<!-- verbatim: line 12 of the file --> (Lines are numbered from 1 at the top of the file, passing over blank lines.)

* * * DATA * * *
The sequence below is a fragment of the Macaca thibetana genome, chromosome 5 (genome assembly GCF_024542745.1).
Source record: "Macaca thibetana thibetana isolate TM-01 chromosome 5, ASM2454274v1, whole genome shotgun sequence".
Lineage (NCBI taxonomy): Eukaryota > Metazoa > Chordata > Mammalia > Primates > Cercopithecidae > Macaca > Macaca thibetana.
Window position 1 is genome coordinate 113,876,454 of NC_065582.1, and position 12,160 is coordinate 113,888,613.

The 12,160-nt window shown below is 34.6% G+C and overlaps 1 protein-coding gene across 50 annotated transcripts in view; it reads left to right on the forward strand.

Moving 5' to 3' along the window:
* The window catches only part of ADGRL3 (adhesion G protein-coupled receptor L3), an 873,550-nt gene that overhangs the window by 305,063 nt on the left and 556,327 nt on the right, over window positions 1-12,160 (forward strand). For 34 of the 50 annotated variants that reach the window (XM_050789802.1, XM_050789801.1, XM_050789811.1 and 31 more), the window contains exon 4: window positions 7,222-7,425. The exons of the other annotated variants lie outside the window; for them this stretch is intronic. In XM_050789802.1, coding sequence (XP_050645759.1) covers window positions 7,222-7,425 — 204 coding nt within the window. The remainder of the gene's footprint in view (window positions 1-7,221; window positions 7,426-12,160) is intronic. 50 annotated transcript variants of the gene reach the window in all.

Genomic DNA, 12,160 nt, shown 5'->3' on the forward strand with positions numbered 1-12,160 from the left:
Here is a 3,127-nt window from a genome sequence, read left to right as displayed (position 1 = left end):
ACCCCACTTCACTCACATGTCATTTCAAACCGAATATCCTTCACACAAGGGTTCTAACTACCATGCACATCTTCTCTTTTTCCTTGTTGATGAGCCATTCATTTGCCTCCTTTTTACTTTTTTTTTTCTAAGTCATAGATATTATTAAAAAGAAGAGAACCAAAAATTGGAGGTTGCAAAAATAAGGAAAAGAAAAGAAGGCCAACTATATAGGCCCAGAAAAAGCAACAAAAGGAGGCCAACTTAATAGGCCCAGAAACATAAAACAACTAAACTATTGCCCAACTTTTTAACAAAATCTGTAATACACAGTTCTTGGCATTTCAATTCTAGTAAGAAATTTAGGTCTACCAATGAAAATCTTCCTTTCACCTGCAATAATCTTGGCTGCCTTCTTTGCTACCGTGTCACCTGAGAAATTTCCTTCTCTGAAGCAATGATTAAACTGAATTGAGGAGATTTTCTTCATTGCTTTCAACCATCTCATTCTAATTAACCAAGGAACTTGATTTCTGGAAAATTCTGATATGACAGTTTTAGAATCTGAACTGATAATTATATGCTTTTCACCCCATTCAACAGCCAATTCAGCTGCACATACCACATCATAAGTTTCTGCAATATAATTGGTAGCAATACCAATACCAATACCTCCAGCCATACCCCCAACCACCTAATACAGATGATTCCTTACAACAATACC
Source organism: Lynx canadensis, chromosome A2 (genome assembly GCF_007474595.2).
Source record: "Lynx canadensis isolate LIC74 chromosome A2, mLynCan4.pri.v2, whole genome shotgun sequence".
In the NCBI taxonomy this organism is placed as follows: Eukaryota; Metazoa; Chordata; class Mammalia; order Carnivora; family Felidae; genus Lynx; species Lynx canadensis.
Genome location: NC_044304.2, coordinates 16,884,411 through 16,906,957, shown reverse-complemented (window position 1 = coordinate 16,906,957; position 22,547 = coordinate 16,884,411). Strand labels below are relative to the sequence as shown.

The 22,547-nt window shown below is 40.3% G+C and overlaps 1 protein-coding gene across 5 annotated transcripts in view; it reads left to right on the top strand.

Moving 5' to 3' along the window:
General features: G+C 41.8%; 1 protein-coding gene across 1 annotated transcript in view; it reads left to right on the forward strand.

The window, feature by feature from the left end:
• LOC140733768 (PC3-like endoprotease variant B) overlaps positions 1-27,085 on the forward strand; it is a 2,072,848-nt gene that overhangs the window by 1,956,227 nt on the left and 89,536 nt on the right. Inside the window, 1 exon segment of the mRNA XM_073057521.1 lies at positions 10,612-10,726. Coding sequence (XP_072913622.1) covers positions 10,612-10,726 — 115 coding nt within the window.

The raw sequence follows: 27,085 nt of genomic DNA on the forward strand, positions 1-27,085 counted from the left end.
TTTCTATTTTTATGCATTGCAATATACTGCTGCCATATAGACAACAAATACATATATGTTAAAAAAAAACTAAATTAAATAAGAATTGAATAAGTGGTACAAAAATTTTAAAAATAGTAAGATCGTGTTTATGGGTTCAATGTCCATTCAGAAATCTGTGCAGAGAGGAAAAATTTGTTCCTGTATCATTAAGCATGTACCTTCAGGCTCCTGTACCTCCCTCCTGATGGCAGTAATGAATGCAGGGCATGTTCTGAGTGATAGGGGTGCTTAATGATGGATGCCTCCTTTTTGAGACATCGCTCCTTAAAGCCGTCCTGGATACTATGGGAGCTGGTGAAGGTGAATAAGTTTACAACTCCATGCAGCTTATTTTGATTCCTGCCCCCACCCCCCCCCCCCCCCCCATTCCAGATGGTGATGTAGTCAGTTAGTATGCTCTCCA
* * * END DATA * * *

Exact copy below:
Source record: "Lynx canadensis isolate LIC74 chromosome A2, mLynCan4.pri.v2, whole genome shotgun sequence".